Besides, private equities’ moves can actually be BIGGER because such firms take on a lot more debt. That translates into more risky investments. Unfortunately, these risks aren’t disclosed to the public.
In April 2022, private equity firm Thoma Bravo bought software company Anaplan. If Anaplan was still public, its stock would likely be hurting like the rest of the market. However, since Thoma Bravo is a private company, it doesn’t need to mark down Anaplan’s value every day.
See? This lack of movement in private investments disguises the problem. Few private equity investors are buying or selling at the moment because they don’t want their investments to get marked down.
The bottom line?
At the end of the day, there’s just ONE key difference between private and public equities: You don’t see the value of private equities falling like you would if you looked at your brokerage account.
This leads to a simple solution: Don’t check your brokerage account frequently.
Sure, it’s tempting to look at how your portfolio is doing every time the markets are up or down. However, the less you look, the easier it will be for you to avoid panic selling.
According to the loss aversion concept, it hurts more to lose than it feels good to win. So, in the investing world, it’s best to spend less time looking at the numbers during bad days.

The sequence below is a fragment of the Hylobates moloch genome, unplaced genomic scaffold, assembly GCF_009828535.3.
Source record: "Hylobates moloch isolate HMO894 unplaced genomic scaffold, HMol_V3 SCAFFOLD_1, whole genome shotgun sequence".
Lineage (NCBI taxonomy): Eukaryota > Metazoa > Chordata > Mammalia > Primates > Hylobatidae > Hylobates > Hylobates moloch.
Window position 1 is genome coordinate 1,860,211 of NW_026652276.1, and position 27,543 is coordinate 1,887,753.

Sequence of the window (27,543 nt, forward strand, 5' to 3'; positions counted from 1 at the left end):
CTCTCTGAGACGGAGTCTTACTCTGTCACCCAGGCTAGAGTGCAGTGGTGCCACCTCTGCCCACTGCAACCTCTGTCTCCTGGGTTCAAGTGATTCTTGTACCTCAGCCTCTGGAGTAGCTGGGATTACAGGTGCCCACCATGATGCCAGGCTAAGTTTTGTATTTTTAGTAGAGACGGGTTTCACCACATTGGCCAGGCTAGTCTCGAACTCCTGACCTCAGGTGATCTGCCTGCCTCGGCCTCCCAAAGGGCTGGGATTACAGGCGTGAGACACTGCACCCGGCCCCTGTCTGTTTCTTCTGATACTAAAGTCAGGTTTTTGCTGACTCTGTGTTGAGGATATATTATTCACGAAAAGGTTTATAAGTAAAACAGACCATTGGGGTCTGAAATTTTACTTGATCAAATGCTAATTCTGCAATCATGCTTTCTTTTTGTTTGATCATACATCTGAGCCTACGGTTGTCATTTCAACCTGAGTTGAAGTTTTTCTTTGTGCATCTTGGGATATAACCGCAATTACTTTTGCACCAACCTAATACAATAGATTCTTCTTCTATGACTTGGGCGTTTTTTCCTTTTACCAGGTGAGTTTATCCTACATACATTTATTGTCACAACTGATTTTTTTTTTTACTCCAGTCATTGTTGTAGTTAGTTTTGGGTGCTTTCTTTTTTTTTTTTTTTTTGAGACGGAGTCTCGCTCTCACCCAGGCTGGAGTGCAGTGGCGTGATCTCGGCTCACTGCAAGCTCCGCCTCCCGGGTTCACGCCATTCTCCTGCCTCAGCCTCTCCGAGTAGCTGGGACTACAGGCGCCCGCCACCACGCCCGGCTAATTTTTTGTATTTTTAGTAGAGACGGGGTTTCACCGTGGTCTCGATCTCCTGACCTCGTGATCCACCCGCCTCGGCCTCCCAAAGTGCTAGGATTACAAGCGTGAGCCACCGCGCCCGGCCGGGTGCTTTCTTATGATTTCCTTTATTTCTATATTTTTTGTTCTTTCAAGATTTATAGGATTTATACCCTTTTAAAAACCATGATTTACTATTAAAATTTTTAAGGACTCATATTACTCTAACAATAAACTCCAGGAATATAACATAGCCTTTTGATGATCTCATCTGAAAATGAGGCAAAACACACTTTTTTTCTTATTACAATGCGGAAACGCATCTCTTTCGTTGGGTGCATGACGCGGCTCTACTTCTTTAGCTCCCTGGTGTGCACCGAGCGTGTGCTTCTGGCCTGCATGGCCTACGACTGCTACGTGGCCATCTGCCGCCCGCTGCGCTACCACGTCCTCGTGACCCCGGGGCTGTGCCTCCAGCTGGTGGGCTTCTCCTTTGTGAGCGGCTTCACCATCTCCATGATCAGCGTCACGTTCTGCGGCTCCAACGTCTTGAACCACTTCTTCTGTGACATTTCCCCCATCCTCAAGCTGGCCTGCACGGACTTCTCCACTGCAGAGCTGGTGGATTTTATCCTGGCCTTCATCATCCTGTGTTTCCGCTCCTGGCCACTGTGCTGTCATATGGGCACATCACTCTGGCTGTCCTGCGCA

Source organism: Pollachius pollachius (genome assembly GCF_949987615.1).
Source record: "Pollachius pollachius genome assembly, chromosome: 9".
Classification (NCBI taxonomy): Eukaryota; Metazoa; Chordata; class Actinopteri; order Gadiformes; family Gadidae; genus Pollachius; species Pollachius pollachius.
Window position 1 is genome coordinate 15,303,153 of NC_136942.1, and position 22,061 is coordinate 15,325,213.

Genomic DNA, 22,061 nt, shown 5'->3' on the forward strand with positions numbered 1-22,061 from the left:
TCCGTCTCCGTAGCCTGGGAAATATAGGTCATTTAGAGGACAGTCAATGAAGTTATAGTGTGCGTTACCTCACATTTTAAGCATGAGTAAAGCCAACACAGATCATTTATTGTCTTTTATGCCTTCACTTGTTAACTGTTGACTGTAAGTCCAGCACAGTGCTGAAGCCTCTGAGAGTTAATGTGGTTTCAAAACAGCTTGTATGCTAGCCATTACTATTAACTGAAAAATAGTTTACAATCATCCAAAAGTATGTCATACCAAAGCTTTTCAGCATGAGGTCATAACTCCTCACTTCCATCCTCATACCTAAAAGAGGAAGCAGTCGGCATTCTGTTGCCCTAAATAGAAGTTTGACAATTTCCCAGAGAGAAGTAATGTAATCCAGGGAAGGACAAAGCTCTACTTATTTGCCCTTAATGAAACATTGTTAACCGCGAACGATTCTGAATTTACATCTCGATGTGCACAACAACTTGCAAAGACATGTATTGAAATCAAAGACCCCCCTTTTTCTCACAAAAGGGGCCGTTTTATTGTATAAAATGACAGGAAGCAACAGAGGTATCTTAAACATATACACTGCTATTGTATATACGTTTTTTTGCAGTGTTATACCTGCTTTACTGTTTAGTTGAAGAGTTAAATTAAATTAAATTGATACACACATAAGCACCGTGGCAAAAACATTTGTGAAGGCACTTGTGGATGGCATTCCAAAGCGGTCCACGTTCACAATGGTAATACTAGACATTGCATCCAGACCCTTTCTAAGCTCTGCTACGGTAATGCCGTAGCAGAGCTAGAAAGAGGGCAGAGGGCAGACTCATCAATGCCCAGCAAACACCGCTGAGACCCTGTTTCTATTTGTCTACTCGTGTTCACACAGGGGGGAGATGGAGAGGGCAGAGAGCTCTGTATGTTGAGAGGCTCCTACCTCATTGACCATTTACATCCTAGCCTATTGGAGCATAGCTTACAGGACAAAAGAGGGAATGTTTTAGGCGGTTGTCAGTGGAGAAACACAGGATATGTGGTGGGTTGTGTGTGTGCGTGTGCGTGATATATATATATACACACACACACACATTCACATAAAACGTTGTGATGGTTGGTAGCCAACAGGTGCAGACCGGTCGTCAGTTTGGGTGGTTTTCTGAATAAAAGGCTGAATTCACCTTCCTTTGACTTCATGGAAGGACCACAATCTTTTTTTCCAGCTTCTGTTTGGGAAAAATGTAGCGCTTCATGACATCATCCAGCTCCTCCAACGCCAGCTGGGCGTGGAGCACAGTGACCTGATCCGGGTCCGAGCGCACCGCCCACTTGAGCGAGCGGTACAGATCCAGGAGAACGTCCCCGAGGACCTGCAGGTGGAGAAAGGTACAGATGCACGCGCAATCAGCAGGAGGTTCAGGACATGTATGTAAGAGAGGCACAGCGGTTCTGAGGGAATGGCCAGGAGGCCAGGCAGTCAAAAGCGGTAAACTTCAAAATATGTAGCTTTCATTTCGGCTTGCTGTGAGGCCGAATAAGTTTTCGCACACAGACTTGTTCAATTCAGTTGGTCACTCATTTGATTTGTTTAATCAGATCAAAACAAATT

This doesn’t mean denying reality. It’s just good practice to not stress out about things you have no control over so you can make wise decisions as an investor.
Keep these tips and insights in mind as you plan and make decisions for your investments!
There’s no need for you to touch money in your brokerage account for 10+ years. You’re in it for the long haul. So, while it might be tough at first, remind yourself that the market’s falling in the short term should be of little concern to you.
Happy mid-week, everyone!
(This article is from The Business Builder Daily, a newsletter by The I Institute in collaboration with MBO Partners.)
About The Dynamic Marketing Communiqué’s
“Wednesdays: The Independent Investor”
To best understand a firm, it makes sense to know its underlying earning power.
In two of the greatest books ever written on investing, the “Intelligent Investor” by Benjamin Graham and “Security Analysis” by David Dodd and Benjamin Graham (yes, Graham authored both of these books), the term “earning power” is mentioned hundreds of times.
Despite that, it’s surprising how earning power is mentioned seldomly in literature on business strategy. If the goal of a business is wealth creation, then the performance metrics must include the earning power concept.
Every Wednesday, we’ll publish investing tips and insights in accordance with the practices of some of the world’s greatest investors.
We make certain that these articles help you identify and separate the best companies from the worst, and develop your investing prowess in the long run.
To help you get on that path towards the greatest value creation in investing.
Hope you’ve found this week’s insights interesting and helpful.
Stay tuned for next Wednesday’s “The Independent Investor!”
Head of Marketing
Valens Dynamic Marketing Capabilities